For most of us, sport and activity is something we do for fun... so why is it out of reach for so many disabled people?
The Guardian revealed this week that a recent poll, conducted for Leonard Cheshire Disability, has highlighted the fact that 47% of disabled adults had not completed 30 minutes or more of moderate exercise in the past week. Why does this matter? It matters because almost one fifth of the UK's population self-identify as disabled. Disabled people should have every opportunity to be as active as the non-disabled 80%. Yet the reality is that they are half as likely to be as active as non-disabled peers.
Above: 64% of disabled people would prefer to take part in sport and physical activity with a mix of disabled and non-disabled people.
At a time when we are told that physical inactivity is one of the biggest killers inherent in today's lifestyles, and that sitting down is the new smoking, we know that being active can make a fundamental difference to everyone's quality of life, increasing individual health, wellbeing and independence and even benefiting the economy. So what's to be done? Is celebrating the astonishing achievements of disabled Paralympians going to help the disabled dad who used to love a kick about, the pensioner who can't do the vigorous hill walks he used to enjoy, or the teenager who is excluded from the dance club her sister goes to?
Yes, Paralympians are amazing human beings, even Superhumans. They may inspire those who witness their achievements to dream of emulating them, but that only works in that fantasy life we all have where I can be Serena Williams or Jordanne Whiley on the tennis court. So let's get real. For most people taking part in physical activity or sport is something they do for fun, fitness and friendship. It's an everyday part of real life for those of us lucky enough to be able to access it... so why is it out of reach for so many disabled people and, more to the point, what can we do about it?
At Spirit of 2012 we know from our own evaluation that disabled people face lots of barriers to taking part in sport or physical activity and these are often much more complex than the provision of ramps (or lack of). Investing in projects that help to reduce and remove all barriers - physical, cultural and attitudinal - is our focus.
In January this year Spirit awarded our biggest ever grant of £4.5 million to a UK wide consortium led by the English Federation of Disability Sport to manage an initiative called Get Out &Get Active. The funding will enable thousands of people of all abilities to access and enjoy activity in eighteen locations across England, Scotland, Wales and Northern Ireland over the next 3 years. The project's focus is not on the sport, but on the experience for the individual - connecting currently inactive people to fun, inclusive physical activity by helping them take the first steps and then remain active. Two things are crucial to this: broadening what is on offer so that more activities welcome disabled and non-disabled people on equal terms, and reaching out directly to people who believe physical activity isn't for them because no one ever thought to include them before.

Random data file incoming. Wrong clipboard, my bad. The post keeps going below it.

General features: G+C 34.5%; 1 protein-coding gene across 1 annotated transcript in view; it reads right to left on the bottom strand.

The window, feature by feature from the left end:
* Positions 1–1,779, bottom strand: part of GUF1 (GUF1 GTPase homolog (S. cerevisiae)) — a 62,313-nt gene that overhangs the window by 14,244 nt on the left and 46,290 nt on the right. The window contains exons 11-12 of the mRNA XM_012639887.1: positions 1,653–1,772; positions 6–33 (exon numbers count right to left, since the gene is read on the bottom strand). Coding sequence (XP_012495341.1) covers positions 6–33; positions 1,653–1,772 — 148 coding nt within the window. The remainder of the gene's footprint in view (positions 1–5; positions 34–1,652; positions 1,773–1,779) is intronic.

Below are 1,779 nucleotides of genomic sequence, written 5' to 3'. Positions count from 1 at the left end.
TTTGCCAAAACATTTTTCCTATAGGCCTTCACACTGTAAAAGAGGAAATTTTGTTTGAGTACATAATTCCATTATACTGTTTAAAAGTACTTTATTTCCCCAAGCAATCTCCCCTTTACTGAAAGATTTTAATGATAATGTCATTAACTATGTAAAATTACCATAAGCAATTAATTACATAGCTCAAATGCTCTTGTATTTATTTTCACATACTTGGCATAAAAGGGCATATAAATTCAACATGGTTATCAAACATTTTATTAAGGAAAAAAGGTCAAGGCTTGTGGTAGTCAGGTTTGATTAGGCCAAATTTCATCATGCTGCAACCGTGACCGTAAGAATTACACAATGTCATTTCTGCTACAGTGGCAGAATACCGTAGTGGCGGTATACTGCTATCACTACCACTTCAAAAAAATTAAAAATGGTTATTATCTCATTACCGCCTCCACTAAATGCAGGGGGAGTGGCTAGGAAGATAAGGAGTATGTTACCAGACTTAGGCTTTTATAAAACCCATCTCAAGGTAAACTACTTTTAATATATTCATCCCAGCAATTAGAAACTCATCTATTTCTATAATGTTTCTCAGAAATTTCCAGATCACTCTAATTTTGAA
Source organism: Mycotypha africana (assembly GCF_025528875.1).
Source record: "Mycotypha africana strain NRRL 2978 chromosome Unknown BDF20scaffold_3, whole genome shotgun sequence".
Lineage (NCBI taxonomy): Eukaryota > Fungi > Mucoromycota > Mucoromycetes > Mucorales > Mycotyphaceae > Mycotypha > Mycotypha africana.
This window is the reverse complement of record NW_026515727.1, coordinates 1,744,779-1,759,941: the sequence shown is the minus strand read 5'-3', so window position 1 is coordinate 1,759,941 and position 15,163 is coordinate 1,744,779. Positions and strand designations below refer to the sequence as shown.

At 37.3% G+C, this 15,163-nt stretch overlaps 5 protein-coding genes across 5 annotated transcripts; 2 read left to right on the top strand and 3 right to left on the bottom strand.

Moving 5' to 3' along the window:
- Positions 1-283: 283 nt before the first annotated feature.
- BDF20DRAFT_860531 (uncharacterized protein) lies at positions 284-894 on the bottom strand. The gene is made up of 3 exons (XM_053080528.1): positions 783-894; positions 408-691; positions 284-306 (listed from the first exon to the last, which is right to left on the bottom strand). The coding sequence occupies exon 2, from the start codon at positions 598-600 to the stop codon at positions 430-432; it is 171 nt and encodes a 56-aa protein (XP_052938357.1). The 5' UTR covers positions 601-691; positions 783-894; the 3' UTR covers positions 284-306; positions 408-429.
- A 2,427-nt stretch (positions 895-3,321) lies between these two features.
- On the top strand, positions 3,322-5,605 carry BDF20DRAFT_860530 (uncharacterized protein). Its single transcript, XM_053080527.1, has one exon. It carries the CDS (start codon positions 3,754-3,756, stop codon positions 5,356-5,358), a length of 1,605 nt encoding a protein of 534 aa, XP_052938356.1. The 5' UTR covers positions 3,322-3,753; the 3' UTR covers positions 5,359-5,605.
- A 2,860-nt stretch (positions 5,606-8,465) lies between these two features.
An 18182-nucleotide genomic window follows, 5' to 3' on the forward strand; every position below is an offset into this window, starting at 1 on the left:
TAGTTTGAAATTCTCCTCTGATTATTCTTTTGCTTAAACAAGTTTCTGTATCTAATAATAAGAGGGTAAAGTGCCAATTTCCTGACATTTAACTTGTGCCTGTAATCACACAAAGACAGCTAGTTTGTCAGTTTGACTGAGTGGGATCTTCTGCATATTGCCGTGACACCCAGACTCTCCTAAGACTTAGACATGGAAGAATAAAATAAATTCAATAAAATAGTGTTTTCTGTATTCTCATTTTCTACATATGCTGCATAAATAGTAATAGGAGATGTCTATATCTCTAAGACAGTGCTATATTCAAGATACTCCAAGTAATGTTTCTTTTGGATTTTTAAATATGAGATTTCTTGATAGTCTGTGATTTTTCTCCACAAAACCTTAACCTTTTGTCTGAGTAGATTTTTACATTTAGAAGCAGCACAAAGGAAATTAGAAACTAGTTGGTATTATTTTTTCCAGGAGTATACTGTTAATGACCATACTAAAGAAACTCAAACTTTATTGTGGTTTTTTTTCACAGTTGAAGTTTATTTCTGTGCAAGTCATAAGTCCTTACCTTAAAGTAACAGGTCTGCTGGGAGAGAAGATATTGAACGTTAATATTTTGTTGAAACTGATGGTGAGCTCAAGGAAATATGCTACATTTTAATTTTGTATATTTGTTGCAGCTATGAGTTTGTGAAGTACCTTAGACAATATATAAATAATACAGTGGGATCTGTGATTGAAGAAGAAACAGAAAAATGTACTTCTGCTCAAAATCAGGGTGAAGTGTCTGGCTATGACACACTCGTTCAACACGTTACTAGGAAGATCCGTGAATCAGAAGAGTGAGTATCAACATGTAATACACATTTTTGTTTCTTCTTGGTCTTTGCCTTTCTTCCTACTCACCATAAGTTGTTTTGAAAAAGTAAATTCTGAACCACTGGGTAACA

The Guardian article rightly argues that Paralympians are only a small part of the story. Spirit evaluation evidence shows that the impact of role models is greater the closer to home it is: Paralympian heroes bestride pedestals while leaders and activists living in your community can open minds and change attitudes. Local, inclusive activities which bring people of all abilities to take part together can increase participation by all groups and help shift limiting and negative perceptions towards disability and impairment.
A great example is the Youth Sport Trust Inclusive Futures programme, which Spirit funds and which to date has empowered over 1700 young people with and without disabilities, by giving them the opportunity and training to work alongside each other to support and deliver physical activities in schools and communities for almost 11,500 peers and older people. Spirit also funds a raft of projects in Scotland as part of the legacy of the 2014 Commonwealth Games which are helping people with mental health issues and those with dementia in communities and care settings to enjoy activity too.
We know that in making these investments we are tapping into a rich seam of aspiration. EFDS research shows that seven in ten disabled people want to be more active, representing a huge and 'untapped' market. 64% of disabled people would prefer to take part in sport and physical activity with a mix of disabled and non-disabled people along the lines of Inclusive Futures. That's what our projects will offer over the next few years.
Let's hope that by 2020, when excitement mounts about the Tokyo Paralympics, society has grown up, stopped believing in fantasies, and taken on responsibility for responding practically to the inequalities in participation. As a proud nation let's cheer the Jonnie Peacocks and the Hannah Cockrofts to the rafters for being the great athletes they are, not put on their shoulders the burden of expectation that, as well as winning races, they should somehow be changing the world for the whole disabled community.
That's a job for all of us.